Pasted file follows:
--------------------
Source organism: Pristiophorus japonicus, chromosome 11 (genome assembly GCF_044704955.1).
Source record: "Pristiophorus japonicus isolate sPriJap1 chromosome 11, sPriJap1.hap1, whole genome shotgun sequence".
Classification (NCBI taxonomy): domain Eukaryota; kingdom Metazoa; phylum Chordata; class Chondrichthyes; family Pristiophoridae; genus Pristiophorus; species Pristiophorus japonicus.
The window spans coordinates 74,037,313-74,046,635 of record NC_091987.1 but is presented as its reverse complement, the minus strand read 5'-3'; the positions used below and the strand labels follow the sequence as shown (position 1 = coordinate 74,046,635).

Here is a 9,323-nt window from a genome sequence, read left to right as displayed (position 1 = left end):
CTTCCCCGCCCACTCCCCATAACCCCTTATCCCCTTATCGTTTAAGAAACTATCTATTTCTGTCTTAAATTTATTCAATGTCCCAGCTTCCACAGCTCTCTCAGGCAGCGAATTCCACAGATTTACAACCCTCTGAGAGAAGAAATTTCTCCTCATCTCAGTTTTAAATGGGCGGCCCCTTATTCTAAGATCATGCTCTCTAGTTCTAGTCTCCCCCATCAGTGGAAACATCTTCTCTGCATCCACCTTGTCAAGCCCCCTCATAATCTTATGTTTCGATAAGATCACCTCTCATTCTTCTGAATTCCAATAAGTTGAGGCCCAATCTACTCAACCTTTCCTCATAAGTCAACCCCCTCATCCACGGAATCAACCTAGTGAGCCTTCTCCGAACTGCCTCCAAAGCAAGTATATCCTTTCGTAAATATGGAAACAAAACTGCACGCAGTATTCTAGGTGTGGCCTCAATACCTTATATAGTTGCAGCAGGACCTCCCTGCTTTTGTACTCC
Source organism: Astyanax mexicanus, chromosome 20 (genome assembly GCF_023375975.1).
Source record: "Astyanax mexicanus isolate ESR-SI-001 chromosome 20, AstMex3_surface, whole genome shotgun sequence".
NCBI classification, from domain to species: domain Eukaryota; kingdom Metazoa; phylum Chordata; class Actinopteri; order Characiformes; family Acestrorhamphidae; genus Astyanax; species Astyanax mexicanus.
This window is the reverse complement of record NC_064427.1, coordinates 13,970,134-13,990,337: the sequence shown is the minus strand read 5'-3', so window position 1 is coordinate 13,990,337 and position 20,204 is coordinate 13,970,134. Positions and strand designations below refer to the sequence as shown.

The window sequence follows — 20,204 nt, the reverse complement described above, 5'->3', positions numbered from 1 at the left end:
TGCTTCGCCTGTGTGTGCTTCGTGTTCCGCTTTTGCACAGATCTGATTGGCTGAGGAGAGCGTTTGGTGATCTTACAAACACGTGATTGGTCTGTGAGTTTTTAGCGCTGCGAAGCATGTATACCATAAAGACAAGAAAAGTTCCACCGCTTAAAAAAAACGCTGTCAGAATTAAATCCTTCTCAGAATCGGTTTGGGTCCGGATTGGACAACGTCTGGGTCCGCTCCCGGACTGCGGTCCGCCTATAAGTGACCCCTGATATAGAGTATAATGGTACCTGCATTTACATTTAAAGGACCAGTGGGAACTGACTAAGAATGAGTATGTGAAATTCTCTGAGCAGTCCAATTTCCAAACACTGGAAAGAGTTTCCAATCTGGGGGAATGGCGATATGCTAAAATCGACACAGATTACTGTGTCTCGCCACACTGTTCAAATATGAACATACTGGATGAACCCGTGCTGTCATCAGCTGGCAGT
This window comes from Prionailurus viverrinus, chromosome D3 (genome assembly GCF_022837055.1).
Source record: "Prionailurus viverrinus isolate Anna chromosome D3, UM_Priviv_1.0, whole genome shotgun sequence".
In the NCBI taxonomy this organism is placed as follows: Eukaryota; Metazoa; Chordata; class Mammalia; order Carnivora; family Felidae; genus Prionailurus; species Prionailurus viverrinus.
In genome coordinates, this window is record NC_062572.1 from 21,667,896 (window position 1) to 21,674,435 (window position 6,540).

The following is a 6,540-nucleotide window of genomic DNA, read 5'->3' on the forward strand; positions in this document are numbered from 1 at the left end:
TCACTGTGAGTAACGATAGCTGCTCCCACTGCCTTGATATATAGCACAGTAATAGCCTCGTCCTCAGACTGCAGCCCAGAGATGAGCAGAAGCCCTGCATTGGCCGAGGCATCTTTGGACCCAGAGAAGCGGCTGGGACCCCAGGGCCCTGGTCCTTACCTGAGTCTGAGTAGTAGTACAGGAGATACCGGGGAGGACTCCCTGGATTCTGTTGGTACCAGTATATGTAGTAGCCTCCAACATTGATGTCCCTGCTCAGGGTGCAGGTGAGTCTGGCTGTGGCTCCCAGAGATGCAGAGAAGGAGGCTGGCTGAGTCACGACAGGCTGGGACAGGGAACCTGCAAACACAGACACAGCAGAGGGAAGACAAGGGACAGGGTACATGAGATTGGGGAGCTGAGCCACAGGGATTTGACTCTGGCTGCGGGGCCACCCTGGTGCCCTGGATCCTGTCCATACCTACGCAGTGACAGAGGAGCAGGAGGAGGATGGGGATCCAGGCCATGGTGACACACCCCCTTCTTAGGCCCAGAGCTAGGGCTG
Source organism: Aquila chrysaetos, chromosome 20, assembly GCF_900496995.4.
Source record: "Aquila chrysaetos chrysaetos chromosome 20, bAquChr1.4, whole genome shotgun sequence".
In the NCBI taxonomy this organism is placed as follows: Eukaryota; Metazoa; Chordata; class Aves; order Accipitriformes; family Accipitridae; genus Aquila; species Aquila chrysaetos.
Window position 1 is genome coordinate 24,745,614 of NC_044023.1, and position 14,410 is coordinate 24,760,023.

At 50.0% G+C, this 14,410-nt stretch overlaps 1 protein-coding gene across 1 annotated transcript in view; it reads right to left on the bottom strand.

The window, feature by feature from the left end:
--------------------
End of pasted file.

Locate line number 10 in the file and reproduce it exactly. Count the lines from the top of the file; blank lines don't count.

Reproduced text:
This window is the reverse complement of record NC_064427.1, coordinates 13,970,134-13,990,337: the sequence shown is the minus strand read 5'-3', so window position 1 is coordinate 13,990,337 and position 20,204 is coordinate 13,970,134. Positions and strand designations below refer to the sequence as shown.